T lymphocyte lines and clones selected from Lewis rats immunized with guinea pig basic protein (GP-BP) proliferate and acquire the ability to transfer experimental autoimmune encephalomyelitis (EAE) after activation by the 68-88 peptide of GP-BP in concert with autologous I-A major histocompatibility antigens. In order to evaluate the amino acid sequence required for activation, encephalitogenic T lymphocytes were stimulated with synthetic peptides representing the 69-89, 69-84, 72-84, and 75-84 sequence of GP-BP. The three longest peptides, but not the 75-84 peptide, induced encephalitogenic lines and clones to proliferate and to transfer clinical EAE; none of the peptides, however, could activate T cell lines of a different epitope specificity. The 69-89 sequence was the most efficient of the synthetic peptides, inducing optimal stimulation comparable to GP-BP at 10 μg/ml. The 69-84 and 72-84 sequences induced comparable levels of stimulation at 250 μg/ml, but the 75-84 sequence was not active at any concentration. These results show that the 11 amino acids representing the 72-84 sequence of GP-BP are sufficient to trigger encephalitogenic T cell activity, and suggest that the 85-89 sequence may stabilize the conformation of the encephalitogenic epitope. The close association observed between proliferation and EAE transfer activities, induced in highly purified T cell populations using synthetic peptides, suggests that these two functional properties of T cells result from a common activation pathway involving a single T cell receptor specificity.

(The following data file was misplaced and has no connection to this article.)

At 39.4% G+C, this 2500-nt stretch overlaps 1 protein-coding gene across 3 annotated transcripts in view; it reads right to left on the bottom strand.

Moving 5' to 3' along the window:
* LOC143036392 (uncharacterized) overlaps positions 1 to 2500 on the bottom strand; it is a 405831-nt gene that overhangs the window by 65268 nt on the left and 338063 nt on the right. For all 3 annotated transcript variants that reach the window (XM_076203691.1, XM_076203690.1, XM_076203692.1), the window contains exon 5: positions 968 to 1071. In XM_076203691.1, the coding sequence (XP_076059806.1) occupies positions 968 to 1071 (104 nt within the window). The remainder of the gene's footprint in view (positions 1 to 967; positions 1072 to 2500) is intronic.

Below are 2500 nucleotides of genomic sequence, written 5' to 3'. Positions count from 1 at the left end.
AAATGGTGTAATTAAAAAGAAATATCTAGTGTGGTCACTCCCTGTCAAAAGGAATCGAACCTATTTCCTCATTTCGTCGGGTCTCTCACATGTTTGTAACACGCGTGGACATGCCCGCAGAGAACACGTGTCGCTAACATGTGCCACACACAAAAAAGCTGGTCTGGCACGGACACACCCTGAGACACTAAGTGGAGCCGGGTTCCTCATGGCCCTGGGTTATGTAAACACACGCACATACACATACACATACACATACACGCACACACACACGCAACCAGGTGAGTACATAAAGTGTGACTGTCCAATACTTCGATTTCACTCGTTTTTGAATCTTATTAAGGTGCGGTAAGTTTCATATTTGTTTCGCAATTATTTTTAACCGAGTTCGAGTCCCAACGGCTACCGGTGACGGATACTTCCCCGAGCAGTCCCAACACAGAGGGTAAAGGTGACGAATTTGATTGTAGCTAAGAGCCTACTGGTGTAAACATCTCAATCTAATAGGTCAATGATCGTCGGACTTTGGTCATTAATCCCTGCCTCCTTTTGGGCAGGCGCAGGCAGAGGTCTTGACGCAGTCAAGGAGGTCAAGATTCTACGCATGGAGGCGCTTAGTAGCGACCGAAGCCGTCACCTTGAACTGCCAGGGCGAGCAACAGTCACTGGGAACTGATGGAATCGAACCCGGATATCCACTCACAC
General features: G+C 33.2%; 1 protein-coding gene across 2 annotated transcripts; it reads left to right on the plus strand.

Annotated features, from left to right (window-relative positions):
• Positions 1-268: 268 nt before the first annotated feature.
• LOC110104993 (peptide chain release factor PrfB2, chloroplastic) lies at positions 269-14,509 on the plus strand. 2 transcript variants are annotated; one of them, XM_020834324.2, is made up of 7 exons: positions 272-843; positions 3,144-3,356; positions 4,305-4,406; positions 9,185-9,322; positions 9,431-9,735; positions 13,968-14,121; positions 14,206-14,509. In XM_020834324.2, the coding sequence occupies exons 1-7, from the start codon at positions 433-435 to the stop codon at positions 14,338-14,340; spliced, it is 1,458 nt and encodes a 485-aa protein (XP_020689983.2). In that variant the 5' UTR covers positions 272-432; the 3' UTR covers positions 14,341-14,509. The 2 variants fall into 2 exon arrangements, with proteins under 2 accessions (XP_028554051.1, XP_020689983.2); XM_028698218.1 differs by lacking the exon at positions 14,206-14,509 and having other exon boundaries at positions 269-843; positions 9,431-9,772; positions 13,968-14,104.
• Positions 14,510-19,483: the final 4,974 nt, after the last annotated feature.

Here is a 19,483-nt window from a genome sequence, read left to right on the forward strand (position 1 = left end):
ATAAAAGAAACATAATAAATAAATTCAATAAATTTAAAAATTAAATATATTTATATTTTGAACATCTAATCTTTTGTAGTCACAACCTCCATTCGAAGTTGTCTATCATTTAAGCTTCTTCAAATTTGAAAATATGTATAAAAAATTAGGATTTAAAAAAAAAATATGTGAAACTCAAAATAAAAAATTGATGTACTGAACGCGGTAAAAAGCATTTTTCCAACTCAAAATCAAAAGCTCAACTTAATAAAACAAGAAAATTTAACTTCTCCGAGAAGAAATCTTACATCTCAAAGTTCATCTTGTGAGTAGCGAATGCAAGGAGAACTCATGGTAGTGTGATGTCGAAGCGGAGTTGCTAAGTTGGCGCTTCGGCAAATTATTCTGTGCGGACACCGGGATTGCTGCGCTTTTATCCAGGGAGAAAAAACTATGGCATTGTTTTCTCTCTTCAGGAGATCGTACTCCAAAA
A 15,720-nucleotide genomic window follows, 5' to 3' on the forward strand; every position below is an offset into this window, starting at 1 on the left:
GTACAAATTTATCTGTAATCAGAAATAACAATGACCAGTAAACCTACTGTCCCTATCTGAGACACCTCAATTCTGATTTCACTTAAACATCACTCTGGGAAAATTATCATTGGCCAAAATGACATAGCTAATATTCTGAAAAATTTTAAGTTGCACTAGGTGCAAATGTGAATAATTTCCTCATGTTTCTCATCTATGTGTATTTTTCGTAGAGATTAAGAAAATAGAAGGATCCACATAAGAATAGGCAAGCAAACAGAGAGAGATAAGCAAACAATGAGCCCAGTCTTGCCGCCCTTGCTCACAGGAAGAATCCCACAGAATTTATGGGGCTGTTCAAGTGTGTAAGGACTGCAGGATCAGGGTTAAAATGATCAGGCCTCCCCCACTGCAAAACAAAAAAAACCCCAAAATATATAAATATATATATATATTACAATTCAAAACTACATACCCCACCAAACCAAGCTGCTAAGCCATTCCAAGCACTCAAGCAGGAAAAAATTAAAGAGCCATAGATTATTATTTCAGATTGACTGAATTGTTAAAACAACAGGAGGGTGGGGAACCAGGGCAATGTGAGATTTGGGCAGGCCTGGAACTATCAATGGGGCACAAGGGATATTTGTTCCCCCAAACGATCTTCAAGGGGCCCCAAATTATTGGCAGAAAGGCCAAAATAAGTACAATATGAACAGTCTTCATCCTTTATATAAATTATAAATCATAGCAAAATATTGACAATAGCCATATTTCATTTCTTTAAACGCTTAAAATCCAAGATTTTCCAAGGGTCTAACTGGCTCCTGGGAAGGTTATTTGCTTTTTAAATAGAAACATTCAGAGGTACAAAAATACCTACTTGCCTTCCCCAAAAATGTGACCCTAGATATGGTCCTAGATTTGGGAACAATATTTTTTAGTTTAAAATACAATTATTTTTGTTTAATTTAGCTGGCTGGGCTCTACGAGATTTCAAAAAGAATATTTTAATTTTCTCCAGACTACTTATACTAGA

|Original language||English (US)|
|Number of pages||5|
|Journal||Journal of Neuroscience Research|
|Publication status||Published - 1987|
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